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  1. South Africa's president survives no-confidence vote
  2. Wins by 198 votes to 177
  3. Opposition leader called Zuma 'corrupt and broken'
  4. ANC condemned vote as 'attempt to usurp power'
  5. Counting under way in Kenya's general election
  6. Police report no major security incident
  7. Eight candidates are vying to be president
  8. More than 45% of the registered voters are under 35

Live Reporting

By Damian Zane, Kelly-Leigh Cooper, Farouk Chothia, Insaf Abbas and Rebecca Seales

All times stated are UK

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Scroll down for Tuesday's stories

We'll be back tomorrow

That's all from BBC Africa Live today - thanks for joining us in our coverage of the vote of no-confidence in South Africa's President Jacob Zuma, and the tightly-contested general election in Kenya.

We'll be back tomorrow with the latest on these stories.

In the meantime, you can keep up-to-date with what's happening across the continent by listening to the Africa Today podcast or check the BBC News website.

Zuma's singing - and it's not the blues

South Africa's President Jacob Zuma lives to fight another day after surviving the no-confidence vote against him. He joined ANC supporters to celebrate.

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Analysis: Zuma's nine lives pay off

Milton Nkosi

BBC Africa, Johannesburg

South African ruling party African National Congress (ANC) and South African President Jacob Zuma supporters march to parliament in Cape Town on August 8, 2017
Mr Zuma's supporters took to the streets to show their loyalty to him

South Africa's President Jacob Zuma is celebrating after narrowly surviving his eighth no-confidence vote. He is certainly on his ninth life now.

Judging by the number of governing ANC MPs who voted with the opposition, it seems like it's going to be a short-lived celebration.

The ANC's internal squabbles have reached the back benches of parliament, and are bound to worsen.

This means that it's going to be a long road to the ANC elective conference in December, when the party will elect a new leader to replace the beleaguered Mr Zuma.

The question is whether he will survive the last two years as South Africa's president.

Some say that he will not complete his second term. But we have written his political obituary before - only for the 75-year-old president to re-emerge like a phoenix rising from the ashes.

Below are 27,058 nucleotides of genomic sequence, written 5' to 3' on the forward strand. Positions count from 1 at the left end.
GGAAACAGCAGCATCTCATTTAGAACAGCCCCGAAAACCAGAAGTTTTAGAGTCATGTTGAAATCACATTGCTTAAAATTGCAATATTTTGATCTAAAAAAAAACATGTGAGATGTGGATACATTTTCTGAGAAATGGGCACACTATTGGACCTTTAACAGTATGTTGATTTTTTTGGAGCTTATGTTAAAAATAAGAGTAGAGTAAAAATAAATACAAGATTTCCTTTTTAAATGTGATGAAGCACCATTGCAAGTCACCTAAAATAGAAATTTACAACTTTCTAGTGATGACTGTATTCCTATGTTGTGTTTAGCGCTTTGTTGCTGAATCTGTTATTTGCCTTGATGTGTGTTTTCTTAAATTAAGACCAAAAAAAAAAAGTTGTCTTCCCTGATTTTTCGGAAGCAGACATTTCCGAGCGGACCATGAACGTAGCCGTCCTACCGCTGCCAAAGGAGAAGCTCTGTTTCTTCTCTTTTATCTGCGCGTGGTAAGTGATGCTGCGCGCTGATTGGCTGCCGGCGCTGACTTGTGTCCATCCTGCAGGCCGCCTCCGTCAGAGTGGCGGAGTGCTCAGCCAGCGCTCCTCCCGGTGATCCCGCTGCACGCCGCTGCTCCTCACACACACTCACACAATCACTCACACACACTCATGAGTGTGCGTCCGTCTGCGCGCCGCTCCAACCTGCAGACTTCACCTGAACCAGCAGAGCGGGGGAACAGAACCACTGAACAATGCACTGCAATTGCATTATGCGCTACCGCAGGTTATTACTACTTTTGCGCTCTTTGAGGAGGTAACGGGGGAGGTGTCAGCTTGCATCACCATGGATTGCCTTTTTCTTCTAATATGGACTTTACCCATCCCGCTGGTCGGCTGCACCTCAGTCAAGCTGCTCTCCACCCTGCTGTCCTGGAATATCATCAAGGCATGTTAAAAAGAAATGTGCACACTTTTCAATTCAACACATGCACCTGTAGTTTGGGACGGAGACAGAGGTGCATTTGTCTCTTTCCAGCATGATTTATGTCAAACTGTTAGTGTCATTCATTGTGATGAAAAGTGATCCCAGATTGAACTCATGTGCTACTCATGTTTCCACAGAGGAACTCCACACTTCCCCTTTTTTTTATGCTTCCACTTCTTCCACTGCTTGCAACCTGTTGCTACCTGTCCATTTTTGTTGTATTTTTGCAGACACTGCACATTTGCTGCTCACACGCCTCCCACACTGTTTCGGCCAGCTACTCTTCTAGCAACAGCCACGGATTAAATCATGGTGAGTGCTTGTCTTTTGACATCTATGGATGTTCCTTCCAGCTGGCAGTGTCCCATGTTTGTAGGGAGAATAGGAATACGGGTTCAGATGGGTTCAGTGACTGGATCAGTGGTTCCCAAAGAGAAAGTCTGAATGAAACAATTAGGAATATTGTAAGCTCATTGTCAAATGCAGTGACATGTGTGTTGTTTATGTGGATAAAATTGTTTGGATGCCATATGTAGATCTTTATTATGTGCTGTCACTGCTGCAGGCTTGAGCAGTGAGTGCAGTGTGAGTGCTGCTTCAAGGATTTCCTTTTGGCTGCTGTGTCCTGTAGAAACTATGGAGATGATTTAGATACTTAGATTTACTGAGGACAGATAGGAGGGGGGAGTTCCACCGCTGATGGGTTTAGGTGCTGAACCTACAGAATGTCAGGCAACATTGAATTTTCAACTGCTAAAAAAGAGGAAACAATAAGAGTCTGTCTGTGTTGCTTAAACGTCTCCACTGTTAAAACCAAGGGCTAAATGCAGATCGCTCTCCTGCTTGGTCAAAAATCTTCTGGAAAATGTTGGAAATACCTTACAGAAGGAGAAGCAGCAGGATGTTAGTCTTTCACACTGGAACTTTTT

Zuma sings revolutionary songs

President Jacob Zuma celebrates with his supporters after he survived a no-confidence motion in parliament vote in Cape Town, South Africa, August 8, 2017
Mr Zuma is known to love singing and dancing

South Africa's President Jacob Zuma has led his supporters in singing revolutionary songs at a rally to celebrate his victory in parliament.

The songs referred to South Africa's first black President Nelson Mandela, who is revered by the entire nation.

Mr Zuma survived a no-confidence vote held by secret ballot.

The opposition was confident that he would be voted out.

Zuma hailed at rally

South Africa's President Jacob Zuma has been hailed as the "commander-in-chief of the revolution" by his supporters at a rally in Cape Town.

They sang and danced as he came to address the rally.

He said the result showed that the governing ANC was "big and powerful", and the party represented the overwhelming majority of South Africans.

The ANC will win the 2019 general election, he added.

Protesters from the ruling party African National Congress (ANC) dance and sing in support of South African president Jacob Zuma outside parliament in Cape Town, South Africa, 08 August 2017.
Mr Zuma's supporters have been in jubilant mood

ANC condemns 'craven opportunism'

South Africa's governing ANC has welcomed the parliamentary vote on President Jacob Zuma's future.

A no-confidence vote in the embattled president - whose term is due to end in 2009 - was defeated by 198 votes to 177.

The opposition had displayed "craven opportunism and hypocrisy" by pushing for the vote, the ANC added in a statement that it has tweeted:

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Opposition message for 'anti-Zuma' ANC members

Protesters march against South African president Jacob Zuma in Cape Town, South Africa 08 August 2017.
The opposition accuses Mr Zuma of being a "crooked president"

The Democratic Alliance, the official opposition in South Africa, has praised the bravery of ANC members who voted to unseat President Jacob Zuma.

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Kenya is 'maturing as a democracy' - govt spokesman